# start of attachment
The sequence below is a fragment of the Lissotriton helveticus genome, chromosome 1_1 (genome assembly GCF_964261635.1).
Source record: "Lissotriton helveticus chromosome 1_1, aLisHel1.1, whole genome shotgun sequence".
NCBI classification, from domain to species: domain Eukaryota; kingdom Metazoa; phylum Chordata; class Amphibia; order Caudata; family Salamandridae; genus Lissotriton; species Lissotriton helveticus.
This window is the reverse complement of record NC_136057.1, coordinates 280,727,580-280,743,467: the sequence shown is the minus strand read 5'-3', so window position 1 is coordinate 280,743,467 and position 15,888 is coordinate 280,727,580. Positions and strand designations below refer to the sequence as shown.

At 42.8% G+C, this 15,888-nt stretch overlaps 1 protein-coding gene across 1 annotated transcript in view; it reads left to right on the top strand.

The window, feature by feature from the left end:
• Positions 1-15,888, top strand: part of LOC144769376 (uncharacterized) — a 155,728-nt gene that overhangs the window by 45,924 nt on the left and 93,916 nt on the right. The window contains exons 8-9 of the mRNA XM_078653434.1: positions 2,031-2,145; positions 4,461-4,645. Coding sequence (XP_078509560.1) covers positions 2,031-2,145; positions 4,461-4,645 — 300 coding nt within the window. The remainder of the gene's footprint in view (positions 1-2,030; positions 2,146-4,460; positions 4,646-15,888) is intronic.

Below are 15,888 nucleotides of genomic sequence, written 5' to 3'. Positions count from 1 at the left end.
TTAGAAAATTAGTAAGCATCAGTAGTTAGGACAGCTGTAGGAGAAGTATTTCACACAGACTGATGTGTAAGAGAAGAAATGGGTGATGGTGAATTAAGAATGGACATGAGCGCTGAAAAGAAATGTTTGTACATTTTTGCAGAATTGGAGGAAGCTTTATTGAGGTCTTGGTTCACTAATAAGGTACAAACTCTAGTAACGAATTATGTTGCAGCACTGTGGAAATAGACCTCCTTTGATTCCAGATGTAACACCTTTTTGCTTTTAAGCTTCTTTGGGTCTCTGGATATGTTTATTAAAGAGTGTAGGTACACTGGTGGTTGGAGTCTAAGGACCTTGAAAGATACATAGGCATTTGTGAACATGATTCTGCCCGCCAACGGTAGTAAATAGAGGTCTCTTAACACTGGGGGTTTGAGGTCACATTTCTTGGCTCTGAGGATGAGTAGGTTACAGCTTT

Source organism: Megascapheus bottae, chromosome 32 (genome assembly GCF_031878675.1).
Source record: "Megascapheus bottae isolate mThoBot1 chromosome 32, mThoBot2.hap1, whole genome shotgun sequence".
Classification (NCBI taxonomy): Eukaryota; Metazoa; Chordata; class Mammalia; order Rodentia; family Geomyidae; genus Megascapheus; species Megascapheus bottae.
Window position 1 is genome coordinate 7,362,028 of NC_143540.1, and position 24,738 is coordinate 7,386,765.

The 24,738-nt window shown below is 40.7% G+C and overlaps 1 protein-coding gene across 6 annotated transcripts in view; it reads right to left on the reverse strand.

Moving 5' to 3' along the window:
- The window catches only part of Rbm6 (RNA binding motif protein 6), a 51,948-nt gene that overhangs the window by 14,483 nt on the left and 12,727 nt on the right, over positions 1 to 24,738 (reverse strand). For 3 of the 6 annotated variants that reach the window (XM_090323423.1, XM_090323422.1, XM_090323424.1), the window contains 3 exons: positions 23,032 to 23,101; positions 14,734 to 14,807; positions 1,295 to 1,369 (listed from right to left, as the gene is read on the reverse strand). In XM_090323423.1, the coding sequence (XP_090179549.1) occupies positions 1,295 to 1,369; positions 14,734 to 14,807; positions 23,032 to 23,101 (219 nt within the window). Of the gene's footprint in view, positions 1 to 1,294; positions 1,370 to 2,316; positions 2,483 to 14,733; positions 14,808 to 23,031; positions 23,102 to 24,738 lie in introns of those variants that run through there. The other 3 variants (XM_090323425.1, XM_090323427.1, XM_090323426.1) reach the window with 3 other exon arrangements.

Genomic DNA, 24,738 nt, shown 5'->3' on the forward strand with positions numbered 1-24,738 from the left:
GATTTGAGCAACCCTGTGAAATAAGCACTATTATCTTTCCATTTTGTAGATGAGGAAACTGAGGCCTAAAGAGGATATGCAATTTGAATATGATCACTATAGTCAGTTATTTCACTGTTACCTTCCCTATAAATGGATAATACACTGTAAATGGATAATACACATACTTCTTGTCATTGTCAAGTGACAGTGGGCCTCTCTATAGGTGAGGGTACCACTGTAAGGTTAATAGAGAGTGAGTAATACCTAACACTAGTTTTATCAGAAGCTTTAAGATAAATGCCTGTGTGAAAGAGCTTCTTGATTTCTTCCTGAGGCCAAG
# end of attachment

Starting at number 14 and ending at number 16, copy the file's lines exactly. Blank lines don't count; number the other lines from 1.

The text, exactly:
The 24,738-nt window shown below is 40.7% G+C and overlaps 1 protein-coding gene across 6 annotated transcripts in view; it reads right to left on the reverse strand.

Moving 5' to 3' along the window:
- The window catches only part of Rbm6 (RNA binding motif protein 6), a 51,948-nt gene that overhangs the window by 14,483 nt on the left and 12,727 nt on the right, over positions 1 to 24,738 (reverse strand). For 3 of the 6 annotated variants that reach the window (XM_090323423.1, XM_090323422.1, XM_090323424.1), the window contains 3 exons: positions 23,032 to 23,101; positions 14,734 to 14,807; positions 1,295 to 1,369 (listed from right to left, as the gene is read on the reverse strand). In XM_090323423.1, the coding sequence (XP_090179549.1) occupies positions 1,295 to 1,369; positions 14,734 to 14,807; positions 23,032 to 23,101 (219 nt within the window). Of the gene's footprint in view, positions 1 to 1,294; positions 1,370 to 2,316; positions 2,483 to 14,733; positions 14,808 to 23,031; positions 23,102 to 24,738 lie in introns of those variants that run through there. The other 3 variants (XM_090323425.1, XM_090323427.1, XM_090323426.1) reach the window with 3 other exon arrangements.